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County discusses ‘Vision 2020’ comprehensive plan

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Plan targets key areas for growth

After over a year of development, the final draft of the McKinley County Vision 2020 Comprehensive Plan was presented to the Board of Commissioners during their recent regular meeting by the Northwest New Mexico Council of Governments, July 9.

NNMCG works with the region’s local governments to support community development, promote strategic innovation and propel regional competitiveness, according to their website.

Last year, NNMCG also participated in McKinley County Day, hosted the interim Legislative Finance Committee in Gallup in May, and increased their funding for the Gallup Inter-Tribal Indian Ceremonial up to $77,000.

Angelina Grey, associate planner for NNMCG, said the comprehensive plan is a roadmap for the county, put together through extensive planning by the council.

“The goal of the plan is to identify strategies and opportunities to establish short-term and long-term goals for where the county should go,” she said.

This means figuring out how to best use county assets and resources for investments in projects.

The plan also calls for creating economic opportunities for local citizens through these projects.

One example of NNMCG working with and for local initiatives is the current state of Coal Avenue Commons. Last year, the City of Gallup along with gallupARTS and NNMCG received a $150,000 Our Town grant from the National Endowment for the Arts. The project helped Coal Avenue be redesigned as an event street.

NNMCG also contributed to the construction of Gallup Skate Park, assisting legislators and the city by raising over $350,000 in legislative and other grants on behalf of the City of Gallup for construction.

Grey said a series of public input workshops was held from June to November last year where NNMCG sought input on how to structure the plan and what areas to target.

Out of these workshops, Grey determined that some of the top priorities for the plan should include infrastructure, unemployment, public safety, drug use, and housing.

Grey made a presentation to the county detailing some of the goals outlined within the Vision 2020 plan, as well as policies that would accompany them.

For one thing, she said:

The county’s goal with infrastructure would focus on countering local socioeconomic challenges, and help identify assets and resources to complete projects including roads, bridges, and utilities.

This would complement one of NNMCG’s organizational highlights from 2018, where staff from their Northwest Regional Transportation Planning Organization helped develop and support applications for two critical McKinley County road projects that were funded.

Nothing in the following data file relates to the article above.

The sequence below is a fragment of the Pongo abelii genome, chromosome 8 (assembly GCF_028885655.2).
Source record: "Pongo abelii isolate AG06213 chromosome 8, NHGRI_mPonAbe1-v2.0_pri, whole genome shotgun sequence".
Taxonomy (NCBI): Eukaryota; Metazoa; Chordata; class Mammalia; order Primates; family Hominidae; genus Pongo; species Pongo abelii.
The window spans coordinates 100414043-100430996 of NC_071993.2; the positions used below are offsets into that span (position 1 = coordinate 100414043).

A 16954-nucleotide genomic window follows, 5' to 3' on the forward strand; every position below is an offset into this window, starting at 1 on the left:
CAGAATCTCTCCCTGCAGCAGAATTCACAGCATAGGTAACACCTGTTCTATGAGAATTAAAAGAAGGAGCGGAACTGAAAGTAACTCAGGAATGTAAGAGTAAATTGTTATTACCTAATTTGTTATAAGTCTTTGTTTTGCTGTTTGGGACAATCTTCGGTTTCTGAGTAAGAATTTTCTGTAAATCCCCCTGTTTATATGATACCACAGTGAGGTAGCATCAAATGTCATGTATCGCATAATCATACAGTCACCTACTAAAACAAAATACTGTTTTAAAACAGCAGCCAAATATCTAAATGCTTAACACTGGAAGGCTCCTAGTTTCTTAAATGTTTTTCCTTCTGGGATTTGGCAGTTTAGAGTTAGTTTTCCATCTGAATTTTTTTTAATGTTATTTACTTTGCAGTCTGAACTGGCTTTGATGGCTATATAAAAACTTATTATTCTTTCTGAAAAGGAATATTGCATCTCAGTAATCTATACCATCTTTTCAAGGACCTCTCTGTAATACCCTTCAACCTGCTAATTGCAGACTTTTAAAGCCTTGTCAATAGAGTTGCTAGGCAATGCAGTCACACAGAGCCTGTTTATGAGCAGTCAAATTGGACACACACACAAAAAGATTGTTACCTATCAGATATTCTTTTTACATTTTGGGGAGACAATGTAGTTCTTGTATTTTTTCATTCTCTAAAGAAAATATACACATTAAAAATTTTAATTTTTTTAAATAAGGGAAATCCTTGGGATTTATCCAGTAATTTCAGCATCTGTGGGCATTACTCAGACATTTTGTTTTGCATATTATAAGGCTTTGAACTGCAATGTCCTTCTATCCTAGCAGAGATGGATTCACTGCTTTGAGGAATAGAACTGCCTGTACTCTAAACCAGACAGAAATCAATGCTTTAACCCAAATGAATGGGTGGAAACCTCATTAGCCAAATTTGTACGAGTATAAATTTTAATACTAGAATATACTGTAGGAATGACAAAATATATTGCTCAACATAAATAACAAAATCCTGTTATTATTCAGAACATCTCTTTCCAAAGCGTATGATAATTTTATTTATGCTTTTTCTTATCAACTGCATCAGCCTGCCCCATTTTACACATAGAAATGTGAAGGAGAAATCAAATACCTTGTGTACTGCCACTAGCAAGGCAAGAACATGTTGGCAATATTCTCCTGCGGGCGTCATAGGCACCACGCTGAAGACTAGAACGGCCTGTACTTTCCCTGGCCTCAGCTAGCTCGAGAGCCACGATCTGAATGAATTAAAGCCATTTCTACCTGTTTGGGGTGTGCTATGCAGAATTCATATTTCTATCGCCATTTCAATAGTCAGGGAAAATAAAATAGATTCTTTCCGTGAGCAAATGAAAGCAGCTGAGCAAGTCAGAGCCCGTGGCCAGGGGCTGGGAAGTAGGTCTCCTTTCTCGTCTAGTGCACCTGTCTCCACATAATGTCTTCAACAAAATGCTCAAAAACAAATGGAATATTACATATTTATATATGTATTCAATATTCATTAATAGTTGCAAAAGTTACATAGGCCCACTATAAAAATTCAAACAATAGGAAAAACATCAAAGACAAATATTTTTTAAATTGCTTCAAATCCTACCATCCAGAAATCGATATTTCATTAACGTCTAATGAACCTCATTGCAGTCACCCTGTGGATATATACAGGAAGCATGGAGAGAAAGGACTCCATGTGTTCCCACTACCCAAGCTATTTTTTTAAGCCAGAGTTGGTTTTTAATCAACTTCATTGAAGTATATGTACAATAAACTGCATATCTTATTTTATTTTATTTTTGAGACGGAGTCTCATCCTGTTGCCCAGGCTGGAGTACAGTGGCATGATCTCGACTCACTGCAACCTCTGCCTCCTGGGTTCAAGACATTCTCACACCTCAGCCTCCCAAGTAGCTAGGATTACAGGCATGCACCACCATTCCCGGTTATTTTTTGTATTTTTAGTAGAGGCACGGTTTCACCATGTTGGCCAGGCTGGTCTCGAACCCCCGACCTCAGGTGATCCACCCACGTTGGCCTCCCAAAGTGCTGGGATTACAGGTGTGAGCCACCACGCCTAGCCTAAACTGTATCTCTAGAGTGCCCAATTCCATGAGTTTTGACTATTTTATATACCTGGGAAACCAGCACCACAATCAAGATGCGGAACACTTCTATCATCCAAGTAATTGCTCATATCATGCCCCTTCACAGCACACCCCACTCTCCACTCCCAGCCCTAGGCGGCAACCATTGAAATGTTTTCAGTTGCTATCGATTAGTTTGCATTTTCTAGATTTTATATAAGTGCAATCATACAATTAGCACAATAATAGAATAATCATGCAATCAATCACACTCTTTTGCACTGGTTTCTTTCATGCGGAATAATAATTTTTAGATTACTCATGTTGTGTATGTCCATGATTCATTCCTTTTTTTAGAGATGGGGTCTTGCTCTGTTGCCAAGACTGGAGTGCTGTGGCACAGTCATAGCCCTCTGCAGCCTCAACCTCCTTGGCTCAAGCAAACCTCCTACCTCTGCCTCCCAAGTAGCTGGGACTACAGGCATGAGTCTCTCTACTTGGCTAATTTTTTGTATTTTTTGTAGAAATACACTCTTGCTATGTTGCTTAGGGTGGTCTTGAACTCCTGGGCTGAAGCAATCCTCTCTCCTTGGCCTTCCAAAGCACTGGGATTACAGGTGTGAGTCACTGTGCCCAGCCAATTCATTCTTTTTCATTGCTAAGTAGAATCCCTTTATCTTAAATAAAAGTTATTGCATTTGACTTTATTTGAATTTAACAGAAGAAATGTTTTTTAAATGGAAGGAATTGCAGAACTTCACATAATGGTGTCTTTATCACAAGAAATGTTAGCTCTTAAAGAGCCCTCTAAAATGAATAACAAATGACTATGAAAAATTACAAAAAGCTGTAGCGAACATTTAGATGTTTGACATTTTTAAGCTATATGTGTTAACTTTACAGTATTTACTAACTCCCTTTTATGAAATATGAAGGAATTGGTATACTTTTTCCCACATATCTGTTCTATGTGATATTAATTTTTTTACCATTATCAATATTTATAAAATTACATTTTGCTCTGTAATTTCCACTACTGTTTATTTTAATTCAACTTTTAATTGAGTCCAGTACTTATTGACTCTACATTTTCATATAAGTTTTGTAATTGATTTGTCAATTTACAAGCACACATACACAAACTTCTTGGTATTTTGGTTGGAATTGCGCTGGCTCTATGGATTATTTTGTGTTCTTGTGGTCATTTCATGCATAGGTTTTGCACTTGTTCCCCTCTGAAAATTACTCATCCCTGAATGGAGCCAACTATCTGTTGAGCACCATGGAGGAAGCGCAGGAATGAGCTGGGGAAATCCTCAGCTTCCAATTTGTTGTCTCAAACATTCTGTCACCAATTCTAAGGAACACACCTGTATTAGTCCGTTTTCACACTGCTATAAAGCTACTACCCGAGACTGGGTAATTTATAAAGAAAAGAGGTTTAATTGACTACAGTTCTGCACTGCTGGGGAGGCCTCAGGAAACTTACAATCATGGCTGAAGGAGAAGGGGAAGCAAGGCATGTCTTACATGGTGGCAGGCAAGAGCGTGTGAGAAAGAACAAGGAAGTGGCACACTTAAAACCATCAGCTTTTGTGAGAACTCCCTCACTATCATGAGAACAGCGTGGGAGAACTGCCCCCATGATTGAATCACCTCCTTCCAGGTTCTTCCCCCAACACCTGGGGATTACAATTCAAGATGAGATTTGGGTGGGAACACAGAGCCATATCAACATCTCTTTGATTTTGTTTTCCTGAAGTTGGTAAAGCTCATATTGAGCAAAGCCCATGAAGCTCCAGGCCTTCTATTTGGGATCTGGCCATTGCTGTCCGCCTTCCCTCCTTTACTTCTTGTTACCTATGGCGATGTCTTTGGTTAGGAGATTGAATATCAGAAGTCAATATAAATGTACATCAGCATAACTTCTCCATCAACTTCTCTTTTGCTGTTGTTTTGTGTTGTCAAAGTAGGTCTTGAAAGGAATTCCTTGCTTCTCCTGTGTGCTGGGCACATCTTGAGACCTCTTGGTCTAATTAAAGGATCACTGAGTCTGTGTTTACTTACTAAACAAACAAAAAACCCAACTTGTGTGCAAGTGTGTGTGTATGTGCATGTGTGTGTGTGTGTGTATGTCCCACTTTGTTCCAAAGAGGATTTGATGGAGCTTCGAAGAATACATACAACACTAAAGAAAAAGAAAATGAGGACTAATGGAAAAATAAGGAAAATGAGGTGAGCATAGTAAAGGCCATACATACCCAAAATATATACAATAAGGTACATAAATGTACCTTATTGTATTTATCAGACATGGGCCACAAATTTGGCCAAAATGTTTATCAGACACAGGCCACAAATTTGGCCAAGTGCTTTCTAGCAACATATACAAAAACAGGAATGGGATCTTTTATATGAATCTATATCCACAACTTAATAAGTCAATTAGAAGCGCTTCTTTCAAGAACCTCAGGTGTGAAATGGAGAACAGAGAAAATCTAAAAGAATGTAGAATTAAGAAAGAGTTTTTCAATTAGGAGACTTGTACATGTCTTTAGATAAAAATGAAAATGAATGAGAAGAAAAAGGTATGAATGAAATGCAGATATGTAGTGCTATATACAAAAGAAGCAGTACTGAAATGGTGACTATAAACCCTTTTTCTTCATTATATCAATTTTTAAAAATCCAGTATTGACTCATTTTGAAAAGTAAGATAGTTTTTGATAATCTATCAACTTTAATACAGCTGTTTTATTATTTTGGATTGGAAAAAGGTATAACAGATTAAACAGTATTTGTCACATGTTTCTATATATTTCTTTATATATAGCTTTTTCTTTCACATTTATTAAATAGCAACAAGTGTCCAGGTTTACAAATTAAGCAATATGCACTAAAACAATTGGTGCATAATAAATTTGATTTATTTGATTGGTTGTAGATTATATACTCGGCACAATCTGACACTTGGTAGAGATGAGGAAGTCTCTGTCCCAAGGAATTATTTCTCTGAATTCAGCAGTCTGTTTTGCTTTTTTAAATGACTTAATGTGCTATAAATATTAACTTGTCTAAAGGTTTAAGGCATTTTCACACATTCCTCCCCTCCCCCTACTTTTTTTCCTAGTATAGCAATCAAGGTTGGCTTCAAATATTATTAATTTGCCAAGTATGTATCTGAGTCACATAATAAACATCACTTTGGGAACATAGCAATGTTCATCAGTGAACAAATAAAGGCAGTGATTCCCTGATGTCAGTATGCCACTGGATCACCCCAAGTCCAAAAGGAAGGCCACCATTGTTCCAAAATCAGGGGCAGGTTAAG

Those projects were Deerspings Road in Mexican Springs Chapter for about $1.14 million, and County Road 19 near Casamero Lake and Littlewater Chapters for about $1.21 million.

The county’s goal for public safety would be to enhance and expand services, facilities, and interjurisdictional cooperation, meaning the county could identify strategies, opportunities, and stakeholders to assist with strengthening partnerships and relationships with local and regional organizations and programs.

Other facets of public safety include developing a county disaster response and recovery plan, establishing local public safety facilities and programs, and supporting FirstNet, the First Responder Network Authority.

Georgene Dimas, communications director for McKinley County’s Metropolitan Dispatch Authority, said it would take upwards of 10 years to fully implement FirstNet as instructed in the plan.

Jason Carlisle, county fire chief, said the county currently does not support FirstNet, but that procedures are in place to allow them to communicate and relay information in the event of a disaster.

“If traditional cell towers go down or overload, first responders would get priority on the network,” he said.

As for land use, Grey said, the county’s goal should involve the promotion of sustainable use of land within the county, which will result in a balance between preservation, open space, growth and development.

Policies associated with this goal would help preserve the sensitive lands and scenic qualities of McKinley County, locate the most development in identified growth areas, and promote a balanced, inclusive, mixed-industry energy policy and development in the county.

These policies would also allow the county to support agricultural land use within the county, promote intergovernmental cooperation in land use planning, and promote guidance for new land development.

Grey said the county should exercise “the 4Cs” to meet local needs using local resources. The 4Cs stand for Communicate, Cooperate, Collaborate, and Coordinate.

By taking these actions, Grey said the county can encourage both Navajo chapters and Pueblo of Zuni to develop their own regional policies and plans, which would allow multiple parties to share their investments and distribute resources equitably.

The Board of Commissioners had no questions about the plan, but Commissioner Billy Moore did voice his appreciation for the amount of work that went into developing it.

The board approved the comprehensive plan with a 3-0 vote.

By Cody Begaye
Sun Correspondent

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